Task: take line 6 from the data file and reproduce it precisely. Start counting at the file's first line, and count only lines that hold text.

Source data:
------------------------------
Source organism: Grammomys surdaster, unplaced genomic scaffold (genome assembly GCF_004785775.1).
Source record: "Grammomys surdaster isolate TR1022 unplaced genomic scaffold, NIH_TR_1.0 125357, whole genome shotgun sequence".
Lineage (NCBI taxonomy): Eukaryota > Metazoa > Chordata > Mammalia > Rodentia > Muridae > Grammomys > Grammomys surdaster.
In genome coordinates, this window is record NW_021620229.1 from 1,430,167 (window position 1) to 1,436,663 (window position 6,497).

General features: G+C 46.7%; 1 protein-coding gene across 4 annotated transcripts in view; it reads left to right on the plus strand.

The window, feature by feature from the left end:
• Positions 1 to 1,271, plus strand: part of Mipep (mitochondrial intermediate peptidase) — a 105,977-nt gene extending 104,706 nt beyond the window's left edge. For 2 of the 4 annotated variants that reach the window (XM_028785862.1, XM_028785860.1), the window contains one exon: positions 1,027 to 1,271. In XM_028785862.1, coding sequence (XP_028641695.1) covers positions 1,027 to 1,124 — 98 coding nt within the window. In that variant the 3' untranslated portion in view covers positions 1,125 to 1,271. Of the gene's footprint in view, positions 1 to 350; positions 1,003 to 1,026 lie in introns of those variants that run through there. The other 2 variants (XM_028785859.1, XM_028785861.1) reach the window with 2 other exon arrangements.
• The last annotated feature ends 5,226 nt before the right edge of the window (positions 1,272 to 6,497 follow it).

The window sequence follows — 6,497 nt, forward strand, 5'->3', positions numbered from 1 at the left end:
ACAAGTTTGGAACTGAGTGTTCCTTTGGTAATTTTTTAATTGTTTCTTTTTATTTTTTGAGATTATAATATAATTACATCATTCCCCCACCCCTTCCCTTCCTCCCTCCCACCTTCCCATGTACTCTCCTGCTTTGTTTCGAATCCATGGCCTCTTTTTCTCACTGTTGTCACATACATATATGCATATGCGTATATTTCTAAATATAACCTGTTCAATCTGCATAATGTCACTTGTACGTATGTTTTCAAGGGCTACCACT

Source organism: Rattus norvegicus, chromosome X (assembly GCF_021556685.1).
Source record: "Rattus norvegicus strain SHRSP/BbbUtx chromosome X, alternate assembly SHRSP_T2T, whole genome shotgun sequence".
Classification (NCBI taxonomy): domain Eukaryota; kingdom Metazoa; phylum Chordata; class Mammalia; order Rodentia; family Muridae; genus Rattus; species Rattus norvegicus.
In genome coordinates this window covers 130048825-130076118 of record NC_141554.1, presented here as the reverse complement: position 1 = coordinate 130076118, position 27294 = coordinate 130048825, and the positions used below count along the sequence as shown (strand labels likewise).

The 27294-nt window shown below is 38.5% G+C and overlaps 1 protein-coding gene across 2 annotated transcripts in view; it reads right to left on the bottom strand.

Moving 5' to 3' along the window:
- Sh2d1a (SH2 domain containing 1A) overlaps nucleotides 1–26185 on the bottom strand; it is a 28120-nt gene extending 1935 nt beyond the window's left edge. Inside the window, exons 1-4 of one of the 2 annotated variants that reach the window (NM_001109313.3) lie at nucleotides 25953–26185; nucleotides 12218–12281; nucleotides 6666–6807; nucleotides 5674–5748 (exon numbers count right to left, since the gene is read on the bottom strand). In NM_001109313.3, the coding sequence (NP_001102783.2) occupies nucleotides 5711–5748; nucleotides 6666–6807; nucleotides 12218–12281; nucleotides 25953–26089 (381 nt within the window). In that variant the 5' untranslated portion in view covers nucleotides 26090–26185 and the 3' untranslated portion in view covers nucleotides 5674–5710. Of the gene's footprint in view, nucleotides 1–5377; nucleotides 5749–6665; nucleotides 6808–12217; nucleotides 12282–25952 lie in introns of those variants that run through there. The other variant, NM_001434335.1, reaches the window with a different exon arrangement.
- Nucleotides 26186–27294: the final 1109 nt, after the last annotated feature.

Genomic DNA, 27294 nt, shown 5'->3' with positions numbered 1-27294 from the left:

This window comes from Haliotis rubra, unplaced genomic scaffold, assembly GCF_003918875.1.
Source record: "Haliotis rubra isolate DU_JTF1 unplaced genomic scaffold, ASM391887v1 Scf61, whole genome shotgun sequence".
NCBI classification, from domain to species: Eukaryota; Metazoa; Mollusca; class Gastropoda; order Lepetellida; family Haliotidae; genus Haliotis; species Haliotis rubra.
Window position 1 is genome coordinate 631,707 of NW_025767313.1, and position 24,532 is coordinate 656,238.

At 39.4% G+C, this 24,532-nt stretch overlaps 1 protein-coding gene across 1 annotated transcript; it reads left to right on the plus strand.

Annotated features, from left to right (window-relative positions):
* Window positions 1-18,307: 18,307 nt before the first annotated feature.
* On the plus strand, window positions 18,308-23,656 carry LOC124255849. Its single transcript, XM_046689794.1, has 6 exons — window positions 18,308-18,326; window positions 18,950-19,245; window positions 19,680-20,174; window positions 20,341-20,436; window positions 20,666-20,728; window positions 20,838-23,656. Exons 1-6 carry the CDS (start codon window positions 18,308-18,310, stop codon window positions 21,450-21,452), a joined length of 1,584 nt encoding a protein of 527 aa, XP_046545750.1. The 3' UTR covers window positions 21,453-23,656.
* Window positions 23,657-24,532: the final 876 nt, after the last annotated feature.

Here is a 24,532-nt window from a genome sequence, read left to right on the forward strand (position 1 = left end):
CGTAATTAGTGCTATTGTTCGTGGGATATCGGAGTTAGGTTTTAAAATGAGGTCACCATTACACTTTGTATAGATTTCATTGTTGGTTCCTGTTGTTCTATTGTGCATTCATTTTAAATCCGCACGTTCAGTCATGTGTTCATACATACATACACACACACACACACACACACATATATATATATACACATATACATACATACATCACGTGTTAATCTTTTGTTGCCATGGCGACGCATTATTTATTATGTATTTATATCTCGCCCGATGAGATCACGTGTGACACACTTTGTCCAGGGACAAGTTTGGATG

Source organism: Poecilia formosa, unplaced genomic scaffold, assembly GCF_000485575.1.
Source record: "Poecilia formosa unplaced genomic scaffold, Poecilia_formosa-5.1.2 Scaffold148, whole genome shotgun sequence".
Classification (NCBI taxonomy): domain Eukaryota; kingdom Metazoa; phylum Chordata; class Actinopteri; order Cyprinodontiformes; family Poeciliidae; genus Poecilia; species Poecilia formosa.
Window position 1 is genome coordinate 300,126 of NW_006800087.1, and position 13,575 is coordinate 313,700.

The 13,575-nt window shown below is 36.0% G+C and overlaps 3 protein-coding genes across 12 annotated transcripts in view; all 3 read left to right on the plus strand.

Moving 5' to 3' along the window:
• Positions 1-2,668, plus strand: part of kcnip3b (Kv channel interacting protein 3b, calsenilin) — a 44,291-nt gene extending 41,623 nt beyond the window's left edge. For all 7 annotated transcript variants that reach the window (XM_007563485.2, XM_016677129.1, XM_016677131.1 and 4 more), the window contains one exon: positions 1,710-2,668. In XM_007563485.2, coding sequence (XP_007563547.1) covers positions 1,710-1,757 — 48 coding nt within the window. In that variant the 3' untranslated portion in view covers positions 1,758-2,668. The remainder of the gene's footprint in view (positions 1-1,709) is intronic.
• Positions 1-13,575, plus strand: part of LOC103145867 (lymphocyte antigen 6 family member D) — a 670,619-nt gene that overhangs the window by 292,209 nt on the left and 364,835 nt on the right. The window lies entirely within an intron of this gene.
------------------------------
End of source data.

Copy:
The window, feature by feature from the left end: